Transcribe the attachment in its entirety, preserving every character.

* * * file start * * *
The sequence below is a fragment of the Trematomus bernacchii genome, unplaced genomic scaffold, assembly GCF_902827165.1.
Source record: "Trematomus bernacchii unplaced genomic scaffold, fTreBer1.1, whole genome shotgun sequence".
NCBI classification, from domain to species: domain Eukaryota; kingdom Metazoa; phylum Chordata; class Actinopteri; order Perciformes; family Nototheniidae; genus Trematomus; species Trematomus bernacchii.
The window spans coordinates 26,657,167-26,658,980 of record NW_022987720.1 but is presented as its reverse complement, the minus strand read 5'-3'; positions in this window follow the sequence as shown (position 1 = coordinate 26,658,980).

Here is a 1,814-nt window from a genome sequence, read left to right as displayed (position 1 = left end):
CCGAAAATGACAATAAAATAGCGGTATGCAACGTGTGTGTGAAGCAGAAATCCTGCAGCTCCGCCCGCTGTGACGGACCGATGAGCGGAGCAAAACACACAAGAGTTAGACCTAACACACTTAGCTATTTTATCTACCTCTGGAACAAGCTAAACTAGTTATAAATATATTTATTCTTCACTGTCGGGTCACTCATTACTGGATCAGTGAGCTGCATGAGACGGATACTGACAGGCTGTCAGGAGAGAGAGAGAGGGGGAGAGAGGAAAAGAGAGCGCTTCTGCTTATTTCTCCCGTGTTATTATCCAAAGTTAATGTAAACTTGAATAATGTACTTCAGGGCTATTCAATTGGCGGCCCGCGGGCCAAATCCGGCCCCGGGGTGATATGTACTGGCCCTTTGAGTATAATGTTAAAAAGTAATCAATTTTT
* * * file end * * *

The sequence below is a fragment of the Trematomus bernacchii genome, unplaced genomic scaffold, assembly GCF_902827165.1.
Source record: "Trematomus bernacchii unplaced genomic scaffold, fTreBer1.1, whole genome shotgun sequence".
NCBI classification, from domain to species: domain Eukaryota; kingdom Metazoa; phylum Chordata; class Actinopteri; order Perciformes; family Nototheniidae; genus Trematomus; species Trematomus bernacchii.
The window spans coordinates 26,657,167-26,658,980 of record NW_022987720.1 but is presented as its reverse complement, the minus strand read 5'-3'; positions in this window follow the sequence as shown (position 1 = coordinate 26,658,980).

Here is a 1,814-nt window from a genome sequence, read left to right as displayed (position 1 = left end):
CCGAAAATGACAATAAAATAGCGGTATGCAACGTGTGTGTGAAGCAGAAATCCTGCAGCTCCGCCCGCTGTGACGGACCGATGAGCGGAGCAAAACACACAAGAGTTAGACCTAACACACTTAGCTATTTTATCTACCTCTGGAACAAGCTAAACTAGTTATAAATATATTTATTCTTCACTGTCGGGTCACTCATTACTGGATCAGTGAGCTGCATGAGACGGATACTGACAGGCTGTCAGGAGAGAGAGAGAGGGGGAGAGAGGAAAAGAGAGCGCTTCTGCTTATTTCTCCCGTGTTATTATCCAAAGTTAATGTAAACTTGAATAATGTACTTCAGGGCTATTCAATTGGCGGCCCGCGGGCCAAATCCGGCCCCGGGGTGATATGTACTGGCCCTTTGAGTATAATGTTAAAAAGTAATCAATTTTT